Sunday, April 11, 2021

On The Shady Side... Of Green

Greenwashing has been a "thing" for some time. Now shareholders are making proposals based on it.

What is greenwashing? My spellcheck doesn't like the word. Apparently, it is the environmental equivalent of whitewashing, and it's been in use for thirty years.  With whitewashing, one spins something "bad" to sound "not so bad".  With greenwashing, one spins something not environmentally friendly to seem... environmentally responsible. It's mostly a PR and honest advertising issue. It may involve oxymorons such as "clean diesel", maybe "clean coal", and "100% organic".

Legal bloggers for Jenner & Block LLP  Todd Toral and P. J. Novack penned an interesting explanation of greenwashing, and a groundbreaking attempt by Greenpeace and others to use the old Green Guides offensively against a Big Oil company for, allegedly, misleading consumers about the greenness and social responsibility of its work.
https://consumer.jenner.com/2021/04/does-novel-greenwashing-enforcement-action-portend-a-new-trend.html#page=1


Speaking of Honest advertising, the legal blogsphere is buzzing (a little bit) about dishonest influencers.  Apparently, the public is not smart enough to figure out that if a celebrity endorsement looks like for profit product placement, sounds like paid product placement... it most probably is a glorified advertisement.  The thing is, ones greenback-related motivations have to be disclosed every time, and perhaps the same goes for book promotion.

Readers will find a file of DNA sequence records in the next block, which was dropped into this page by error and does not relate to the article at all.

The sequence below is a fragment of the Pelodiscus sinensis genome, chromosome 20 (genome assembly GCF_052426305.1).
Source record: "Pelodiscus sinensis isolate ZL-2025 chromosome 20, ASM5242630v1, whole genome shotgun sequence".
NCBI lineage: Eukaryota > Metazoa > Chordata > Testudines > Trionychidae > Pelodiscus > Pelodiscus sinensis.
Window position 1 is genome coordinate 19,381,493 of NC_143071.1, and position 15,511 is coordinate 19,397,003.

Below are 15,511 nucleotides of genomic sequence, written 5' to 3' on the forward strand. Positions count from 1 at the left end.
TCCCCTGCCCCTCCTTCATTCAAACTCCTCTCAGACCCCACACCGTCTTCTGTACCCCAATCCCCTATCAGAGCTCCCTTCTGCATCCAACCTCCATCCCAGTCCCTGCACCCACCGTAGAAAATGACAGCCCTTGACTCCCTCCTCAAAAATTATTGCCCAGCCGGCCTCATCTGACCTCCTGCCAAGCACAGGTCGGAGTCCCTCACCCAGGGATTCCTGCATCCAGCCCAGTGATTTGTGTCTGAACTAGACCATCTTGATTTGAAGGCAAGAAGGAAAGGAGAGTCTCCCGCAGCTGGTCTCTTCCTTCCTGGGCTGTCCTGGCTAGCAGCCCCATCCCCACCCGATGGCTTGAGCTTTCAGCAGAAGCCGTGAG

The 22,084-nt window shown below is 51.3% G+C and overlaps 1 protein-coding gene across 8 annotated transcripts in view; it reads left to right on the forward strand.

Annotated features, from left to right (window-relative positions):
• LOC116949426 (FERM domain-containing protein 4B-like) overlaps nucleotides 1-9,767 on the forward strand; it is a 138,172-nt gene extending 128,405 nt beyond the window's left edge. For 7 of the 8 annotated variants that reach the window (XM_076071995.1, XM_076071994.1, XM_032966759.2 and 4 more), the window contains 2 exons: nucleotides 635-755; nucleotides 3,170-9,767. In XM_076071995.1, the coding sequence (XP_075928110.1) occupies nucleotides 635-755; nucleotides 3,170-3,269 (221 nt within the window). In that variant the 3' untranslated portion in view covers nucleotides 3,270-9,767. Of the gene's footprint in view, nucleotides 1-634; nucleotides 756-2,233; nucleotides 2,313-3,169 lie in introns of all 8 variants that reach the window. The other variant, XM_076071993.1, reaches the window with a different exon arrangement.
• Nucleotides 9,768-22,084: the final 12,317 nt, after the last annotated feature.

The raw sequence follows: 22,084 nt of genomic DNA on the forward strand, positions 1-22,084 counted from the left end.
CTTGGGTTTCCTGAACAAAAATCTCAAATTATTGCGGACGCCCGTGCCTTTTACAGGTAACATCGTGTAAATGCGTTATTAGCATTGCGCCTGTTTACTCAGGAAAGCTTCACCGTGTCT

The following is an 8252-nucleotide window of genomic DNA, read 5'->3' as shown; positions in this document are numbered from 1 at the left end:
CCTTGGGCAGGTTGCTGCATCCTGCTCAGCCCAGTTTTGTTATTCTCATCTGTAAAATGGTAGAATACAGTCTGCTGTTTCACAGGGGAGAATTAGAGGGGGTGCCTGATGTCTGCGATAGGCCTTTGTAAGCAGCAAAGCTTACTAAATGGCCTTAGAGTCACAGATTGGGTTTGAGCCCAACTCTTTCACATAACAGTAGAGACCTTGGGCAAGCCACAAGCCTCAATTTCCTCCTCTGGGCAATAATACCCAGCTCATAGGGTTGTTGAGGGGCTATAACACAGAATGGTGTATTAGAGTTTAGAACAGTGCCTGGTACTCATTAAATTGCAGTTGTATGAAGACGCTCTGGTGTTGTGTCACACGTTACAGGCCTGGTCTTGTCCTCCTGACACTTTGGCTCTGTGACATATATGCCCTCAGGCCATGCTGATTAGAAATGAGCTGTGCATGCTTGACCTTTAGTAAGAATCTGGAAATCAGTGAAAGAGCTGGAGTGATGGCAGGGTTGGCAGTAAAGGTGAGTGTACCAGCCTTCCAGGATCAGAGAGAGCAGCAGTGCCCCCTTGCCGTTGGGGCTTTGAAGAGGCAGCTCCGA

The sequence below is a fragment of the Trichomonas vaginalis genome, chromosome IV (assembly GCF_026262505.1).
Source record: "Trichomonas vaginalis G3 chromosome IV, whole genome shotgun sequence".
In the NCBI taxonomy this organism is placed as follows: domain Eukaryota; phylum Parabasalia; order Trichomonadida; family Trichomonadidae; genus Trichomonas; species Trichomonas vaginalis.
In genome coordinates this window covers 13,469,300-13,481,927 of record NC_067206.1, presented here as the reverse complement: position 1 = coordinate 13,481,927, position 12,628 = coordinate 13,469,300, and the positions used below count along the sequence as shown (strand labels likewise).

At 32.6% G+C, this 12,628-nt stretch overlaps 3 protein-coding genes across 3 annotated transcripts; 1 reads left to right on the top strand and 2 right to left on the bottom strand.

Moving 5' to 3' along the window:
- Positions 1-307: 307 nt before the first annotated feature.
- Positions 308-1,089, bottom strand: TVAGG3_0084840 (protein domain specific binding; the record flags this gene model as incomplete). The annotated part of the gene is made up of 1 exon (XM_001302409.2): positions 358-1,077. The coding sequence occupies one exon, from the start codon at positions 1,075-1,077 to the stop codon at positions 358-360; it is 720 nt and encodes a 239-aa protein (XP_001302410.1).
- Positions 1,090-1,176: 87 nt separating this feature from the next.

For the IP Law Watch blog of law firm K&L Gates of Boston, blogger Keisha Phippen discusses the topic of responsible influencing, and offers excellent and easy tips for how to avoid acting on the shady side of the law.
https://www.iplawwatch.com/2021/04/are-you-influencing-responsibly/

Finally, for today's loosely linked theme of shady doings, green stuff, money and deception is a great green gem about ransomware put out by Stephen Noel O'Connor of Leman.

Go here for the full article as a .pdf
 
Or read the extract here:
https://www.lexology.com/library/detail.aspx?g=91e09e07-b9e4-4fab-ba95-b45f6fc5d453

Did you know that in some countries in may be illegal to pay ransomware? 

Oh, and if you got the letter from Kroger about their pharmacy records being hacked at Accellion, remember there is a time limit (window closes May 31st)  to take up that offer for 24 months of Experian "Identity Works" id theft coverage. Separately, American Anesthesiology was compromised in a phishing attack. It might be wise to freeze your credit (free to do, easy and free to undo as long as you retain your PIN).

Equifax 1-800-525-6285
Experian 1-888-397-3742
TransUnion 1-800-680-7289
 
 
All the best,

Thursday, April 08, 2021

Starting Afresh

Kameron Hurley's newest LOCUS column discusses making a fresh start with the turn from winter to spring:

Plotting the Way Forward

Noting that the ancient Romans marked the New Year in March rather than January, Hurley muses about the signs of spring that show up in March. This year, she finds particular hope in the change of seasons because a potential end to the COVID crisis may be in sight. She ponders what is meant by "returning to normal": What will go back to the way it was? What will have changed permanently? As she puts it, “'normal' is a shifting target. After the last year, our world will not be quite the same."